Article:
If we no longer want this national treasure to be little more than a toxic open drain we need to reset the system. We need to ensure we have enough water to keep the river, floodplains and wetlands healthy and use what is left to grow more produce with less water. The potential impacts of climate change underline the need to make this adjustment sooner rather than later so that we are in a position to manage out future in a more proactive way then just praying for rain.

The damage is self-inflicted. It is not just the drought (record low inflows). Nor is it just climate change. If irrigators take water out according to a set of rules and too much water is being taken out within the rules, then the problem lies with the set of rules and those who set the rules. Those who historically set the rules are the states and now the Commonwealth. They have mismanaged the system to the point of turning an iconic river into a toxic drain.

We are taking about 80% of the water from the Murray-River with around 70% taken by agriculture and flood irrigating dairy pasture, rice and cotton; the companies and agri businesses currently pay very very little for the water (13c ents a litre)l; and the states gave away too many rights to use water that was not really there. Developmentalism still rules, even though the consequence of developmentalism for profit is a trashed system. There is now not enough water for agriculture in the lower part of the Murray-Darling Basin.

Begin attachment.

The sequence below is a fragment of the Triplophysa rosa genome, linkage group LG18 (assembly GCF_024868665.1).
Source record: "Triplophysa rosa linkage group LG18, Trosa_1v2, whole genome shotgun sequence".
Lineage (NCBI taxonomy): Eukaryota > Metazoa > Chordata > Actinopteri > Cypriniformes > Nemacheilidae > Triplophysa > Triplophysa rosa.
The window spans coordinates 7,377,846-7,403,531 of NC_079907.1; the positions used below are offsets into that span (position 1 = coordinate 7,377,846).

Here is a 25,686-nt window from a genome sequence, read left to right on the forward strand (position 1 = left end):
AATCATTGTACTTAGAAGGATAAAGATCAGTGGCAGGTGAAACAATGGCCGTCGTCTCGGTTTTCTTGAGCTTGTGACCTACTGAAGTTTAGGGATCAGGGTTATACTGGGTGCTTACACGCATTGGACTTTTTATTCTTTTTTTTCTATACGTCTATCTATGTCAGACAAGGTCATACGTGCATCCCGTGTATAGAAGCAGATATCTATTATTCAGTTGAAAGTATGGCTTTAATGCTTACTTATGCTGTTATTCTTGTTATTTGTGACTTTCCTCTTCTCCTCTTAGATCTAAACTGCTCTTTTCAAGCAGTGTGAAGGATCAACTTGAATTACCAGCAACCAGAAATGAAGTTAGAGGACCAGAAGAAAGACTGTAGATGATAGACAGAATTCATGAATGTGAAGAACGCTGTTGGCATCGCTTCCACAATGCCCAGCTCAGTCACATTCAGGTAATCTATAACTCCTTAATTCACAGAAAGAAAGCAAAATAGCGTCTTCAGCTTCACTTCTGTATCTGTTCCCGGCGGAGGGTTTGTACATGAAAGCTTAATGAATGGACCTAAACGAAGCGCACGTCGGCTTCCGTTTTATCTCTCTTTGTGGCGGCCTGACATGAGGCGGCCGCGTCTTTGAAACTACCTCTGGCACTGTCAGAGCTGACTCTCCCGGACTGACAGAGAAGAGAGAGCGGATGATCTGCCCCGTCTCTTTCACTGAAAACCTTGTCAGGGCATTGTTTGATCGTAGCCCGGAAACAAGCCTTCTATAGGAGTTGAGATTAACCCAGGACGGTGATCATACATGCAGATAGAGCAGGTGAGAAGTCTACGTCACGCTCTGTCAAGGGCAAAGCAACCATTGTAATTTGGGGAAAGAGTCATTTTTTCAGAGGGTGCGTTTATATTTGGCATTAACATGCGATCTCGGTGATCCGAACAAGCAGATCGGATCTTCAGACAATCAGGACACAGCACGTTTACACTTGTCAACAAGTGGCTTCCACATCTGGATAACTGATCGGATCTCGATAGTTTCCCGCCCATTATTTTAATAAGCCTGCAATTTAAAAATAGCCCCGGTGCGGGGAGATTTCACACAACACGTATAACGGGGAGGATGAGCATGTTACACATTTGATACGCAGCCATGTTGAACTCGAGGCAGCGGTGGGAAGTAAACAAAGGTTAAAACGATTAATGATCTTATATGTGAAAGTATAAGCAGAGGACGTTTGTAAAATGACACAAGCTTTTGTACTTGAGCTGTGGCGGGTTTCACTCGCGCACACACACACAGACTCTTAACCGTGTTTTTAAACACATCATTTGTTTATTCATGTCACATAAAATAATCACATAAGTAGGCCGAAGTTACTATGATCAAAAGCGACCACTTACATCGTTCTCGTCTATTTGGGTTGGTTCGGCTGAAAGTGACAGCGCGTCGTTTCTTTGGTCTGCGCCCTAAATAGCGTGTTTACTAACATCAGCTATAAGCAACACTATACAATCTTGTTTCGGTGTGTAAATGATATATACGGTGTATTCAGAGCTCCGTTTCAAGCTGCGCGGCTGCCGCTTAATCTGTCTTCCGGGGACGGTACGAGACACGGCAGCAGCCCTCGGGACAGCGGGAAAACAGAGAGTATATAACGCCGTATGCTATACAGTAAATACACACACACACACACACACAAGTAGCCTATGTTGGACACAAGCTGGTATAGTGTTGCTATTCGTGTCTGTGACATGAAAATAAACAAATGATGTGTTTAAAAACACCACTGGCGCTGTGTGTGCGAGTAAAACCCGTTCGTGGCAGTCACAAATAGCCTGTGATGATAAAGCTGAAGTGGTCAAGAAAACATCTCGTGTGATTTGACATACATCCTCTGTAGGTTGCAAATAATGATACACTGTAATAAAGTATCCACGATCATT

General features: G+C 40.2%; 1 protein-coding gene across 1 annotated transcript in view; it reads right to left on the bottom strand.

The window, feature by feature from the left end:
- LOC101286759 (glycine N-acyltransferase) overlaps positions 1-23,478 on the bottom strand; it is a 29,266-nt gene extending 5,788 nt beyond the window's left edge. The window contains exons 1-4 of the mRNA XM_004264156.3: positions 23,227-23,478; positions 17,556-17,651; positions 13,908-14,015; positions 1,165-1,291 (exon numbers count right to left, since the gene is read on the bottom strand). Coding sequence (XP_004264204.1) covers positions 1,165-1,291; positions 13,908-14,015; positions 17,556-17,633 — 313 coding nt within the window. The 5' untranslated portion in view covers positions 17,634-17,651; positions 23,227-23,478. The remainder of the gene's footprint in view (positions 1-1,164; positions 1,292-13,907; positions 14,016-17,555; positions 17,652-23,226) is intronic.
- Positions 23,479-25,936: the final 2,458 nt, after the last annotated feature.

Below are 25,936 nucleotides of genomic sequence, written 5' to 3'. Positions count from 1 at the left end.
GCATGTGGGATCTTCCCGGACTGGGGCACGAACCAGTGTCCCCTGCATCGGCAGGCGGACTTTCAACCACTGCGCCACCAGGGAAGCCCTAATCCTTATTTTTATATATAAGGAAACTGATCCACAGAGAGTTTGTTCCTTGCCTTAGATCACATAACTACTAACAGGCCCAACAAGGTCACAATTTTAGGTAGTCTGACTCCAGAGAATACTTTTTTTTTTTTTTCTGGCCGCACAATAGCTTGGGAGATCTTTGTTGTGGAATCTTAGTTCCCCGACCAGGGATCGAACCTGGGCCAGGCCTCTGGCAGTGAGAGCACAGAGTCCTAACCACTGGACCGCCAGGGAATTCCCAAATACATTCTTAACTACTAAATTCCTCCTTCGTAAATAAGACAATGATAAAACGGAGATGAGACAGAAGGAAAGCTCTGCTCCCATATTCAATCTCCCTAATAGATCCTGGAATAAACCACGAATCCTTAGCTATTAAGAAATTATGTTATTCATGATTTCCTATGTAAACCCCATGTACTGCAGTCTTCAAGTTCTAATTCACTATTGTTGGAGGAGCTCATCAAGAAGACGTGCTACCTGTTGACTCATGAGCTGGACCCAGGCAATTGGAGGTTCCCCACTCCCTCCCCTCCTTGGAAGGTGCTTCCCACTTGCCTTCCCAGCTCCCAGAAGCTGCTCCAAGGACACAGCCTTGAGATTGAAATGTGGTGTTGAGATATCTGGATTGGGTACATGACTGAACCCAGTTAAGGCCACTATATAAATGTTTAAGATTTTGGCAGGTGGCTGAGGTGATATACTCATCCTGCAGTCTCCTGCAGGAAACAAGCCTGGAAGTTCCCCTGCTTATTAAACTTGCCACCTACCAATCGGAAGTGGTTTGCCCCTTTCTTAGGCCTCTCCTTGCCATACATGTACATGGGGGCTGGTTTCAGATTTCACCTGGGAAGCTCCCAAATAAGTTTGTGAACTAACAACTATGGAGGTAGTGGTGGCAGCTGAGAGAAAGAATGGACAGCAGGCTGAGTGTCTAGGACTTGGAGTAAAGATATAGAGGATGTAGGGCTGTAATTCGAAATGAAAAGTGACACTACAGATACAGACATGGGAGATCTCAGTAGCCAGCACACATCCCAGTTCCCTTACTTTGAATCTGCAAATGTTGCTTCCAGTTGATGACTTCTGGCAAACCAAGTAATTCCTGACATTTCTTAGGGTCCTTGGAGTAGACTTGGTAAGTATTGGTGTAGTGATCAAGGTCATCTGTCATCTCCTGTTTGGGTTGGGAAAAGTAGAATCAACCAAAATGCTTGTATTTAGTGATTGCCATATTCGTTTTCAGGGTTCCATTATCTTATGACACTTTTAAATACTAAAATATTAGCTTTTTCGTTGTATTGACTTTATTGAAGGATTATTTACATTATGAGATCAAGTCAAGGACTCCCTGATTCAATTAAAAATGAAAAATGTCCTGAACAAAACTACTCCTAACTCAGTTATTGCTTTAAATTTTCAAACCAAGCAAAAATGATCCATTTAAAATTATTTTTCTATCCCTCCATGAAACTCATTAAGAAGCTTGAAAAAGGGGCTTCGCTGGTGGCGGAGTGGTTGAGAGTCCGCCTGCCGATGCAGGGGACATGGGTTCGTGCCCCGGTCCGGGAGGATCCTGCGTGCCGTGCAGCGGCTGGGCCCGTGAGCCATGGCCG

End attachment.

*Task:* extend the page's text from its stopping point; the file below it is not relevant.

The implication of no river flows is that the southern lagoon of the Coorong becomes Australia's dead sea. The most likely solution for the southern lakes is that the barrages are moved upstream to Wellington, sea water flows into lower lakes, and the dairy industry around the lakes ends without compensation being paid.

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March 6, 2009

Murray-Darling Basin: cooperative federalism?

Finally SA says that it will legally act on the decline of the Murray River caused by over allocated water licences and the protection of irrigation industry by state governments. This picks up on the way that the Rudd Government's co-operative federalism and the national management of the river system is under threat by the current action of the states. Lawrence Springborg has suggested that a Liberal National Party government would pull Queensland out of the deal should it win the state election on March 21.

South Australia is now saying it will go to the High Court to force states upstream to release water and pay damages under section 92of the Constitution. This targets Queensland, NSW and Victoria over water trading restrictions and SA will use the law to force them to release permanent water flows into the river and to seek damages for the harm caused by SA.

The specific target is Victoria's insistence on a cap for licensed water trading out of its jurisdiction, even though this is to rise from 4 per cent to 6 per cent this year under the COAG deal. Victoria's refusal to abolish the cap for another four years was a "barrier" to rescuing the river. It is also a barrier to interstate trade Victoria argues that easing the cap on permanent water trading out of irrigation districts would destroy farming in Victoria.

Jamie Walker in The Australian says: